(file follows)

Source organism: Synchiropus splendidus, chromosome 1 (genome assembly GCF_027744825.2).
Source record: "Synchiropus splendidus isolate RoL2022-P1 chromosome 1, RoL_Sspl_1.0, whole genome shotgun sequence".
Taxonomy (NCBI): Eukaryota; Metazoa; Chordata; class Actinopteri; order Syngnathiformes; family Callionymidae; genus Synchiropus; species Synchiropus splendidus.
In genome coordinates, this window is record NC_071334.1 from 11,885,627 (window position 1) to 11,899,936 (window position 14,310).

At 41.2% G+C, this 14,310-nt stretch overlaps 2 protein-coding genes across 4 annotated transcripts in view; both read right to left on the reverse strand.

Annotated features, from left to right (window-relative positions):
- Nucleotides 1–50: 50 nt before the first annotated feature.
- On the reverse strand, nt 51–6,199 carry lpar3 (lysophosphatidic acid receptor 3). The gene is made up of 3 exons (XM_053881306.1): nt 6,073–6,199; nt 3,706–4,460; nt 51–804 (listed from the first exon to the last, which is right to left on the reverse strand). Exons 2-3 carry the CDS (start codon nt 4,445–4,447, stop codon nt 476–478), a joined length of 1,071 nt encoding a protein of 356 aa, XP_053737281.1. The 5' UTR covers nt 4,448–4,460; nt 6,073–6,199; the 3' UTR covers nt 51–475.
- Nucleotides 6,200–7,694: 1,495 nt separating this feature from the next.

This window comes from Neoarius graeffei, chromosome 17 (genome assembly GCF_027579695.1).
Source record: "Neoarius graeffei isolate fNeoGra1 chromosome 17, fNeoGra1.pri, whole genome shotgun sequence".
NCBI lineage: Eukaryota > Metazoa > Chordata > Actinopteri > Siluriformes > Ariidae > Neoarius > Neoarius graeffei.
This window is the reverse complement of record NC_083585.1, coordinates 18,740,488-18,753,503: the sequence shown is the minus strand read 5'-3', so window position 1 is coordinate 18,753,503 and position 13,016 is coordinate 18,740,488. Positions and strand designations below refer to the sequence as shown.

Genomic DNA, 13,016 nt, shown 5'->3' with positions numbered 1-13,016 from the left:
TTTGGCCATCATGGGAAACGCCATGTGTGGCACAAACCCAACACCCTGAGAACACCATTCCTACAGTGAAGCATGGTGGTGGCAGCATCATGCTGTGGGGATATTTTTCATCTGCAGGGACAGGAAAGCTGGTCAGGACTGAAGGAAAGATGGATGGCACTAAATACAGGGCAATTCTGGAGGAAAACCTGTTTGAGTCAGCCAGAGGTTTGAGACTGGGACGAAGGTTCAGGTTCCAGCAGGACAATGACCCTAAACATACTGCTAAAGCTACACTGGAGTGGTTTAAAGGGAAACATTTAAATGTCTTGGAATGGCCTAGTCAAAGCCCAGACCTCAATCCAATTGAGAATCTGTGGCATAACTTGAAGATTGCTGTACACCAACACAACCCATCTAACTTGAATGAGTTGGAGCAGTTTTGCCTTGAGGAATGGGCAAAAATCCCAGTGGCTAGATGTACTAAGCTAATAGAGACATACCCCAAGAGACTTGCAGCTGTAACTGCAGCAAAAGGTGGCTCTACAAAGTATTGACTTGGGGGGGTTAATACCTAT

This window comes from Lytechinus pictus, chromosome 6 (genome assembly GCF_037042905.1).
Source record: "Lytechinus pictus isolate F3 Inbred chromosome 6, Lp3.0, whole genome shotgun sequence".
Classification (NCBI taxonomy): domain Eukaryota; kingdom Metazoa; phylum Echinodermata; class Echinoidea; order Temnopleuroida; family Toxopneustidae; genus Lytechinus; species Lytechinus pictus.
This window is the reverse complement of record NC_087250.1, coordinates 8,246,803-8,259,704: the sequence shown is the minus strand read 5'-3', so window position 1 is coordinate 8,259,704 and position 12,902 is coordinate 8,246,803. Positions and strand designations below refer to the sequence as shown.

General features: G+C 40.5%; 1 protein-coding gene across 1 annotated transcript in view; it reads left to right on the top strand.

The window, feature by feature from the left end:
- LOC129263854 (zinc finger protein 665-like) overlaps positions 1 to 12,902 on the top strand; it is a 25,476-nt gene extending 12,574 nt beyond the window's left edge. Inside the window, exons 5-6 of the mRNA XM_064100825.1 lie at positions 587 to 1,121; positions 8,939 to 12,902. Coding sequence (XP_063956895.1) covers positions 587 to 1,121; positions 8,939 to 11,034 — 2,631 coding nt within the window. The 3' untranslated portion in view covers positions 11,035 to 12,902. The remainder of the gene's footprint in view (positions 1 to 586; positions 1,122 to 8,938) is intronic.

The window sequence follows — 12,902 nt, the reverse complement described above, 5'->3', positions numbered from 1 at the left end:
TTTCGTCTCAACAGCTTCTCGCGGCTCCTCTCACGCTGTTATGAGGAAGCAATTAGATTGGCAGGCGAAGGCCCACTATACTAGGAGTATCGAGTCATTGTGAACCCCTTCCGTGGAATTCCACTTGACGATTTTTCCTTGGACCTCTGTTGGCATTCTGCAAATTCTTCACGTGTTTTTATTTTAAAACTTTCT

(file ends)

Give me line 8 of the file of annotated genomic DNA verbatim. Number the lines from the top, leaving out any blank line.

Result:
- On the reverse strand, nt 51–6,199 carry lpar3 (lysophosphatidic acid receptor 3). The gene is made up of 3 exons (XM_053881306.1): nt 6,073–6,199; nt 3,706–4,460; nt 51–804 (listed from the first exon to the last, which is right to left on the reverse strand). Exons 2-3 carry the CDS (start codon nt 4,445–4,447, stop codon nt 476–478), a joined length of 1,071 nt encoding a protein of 356 aa, XP_053737281.1. The 5' UTR covers nt 4,448–4,460; nt 6,073–6,199; the 3' UTR covers nt 51–475.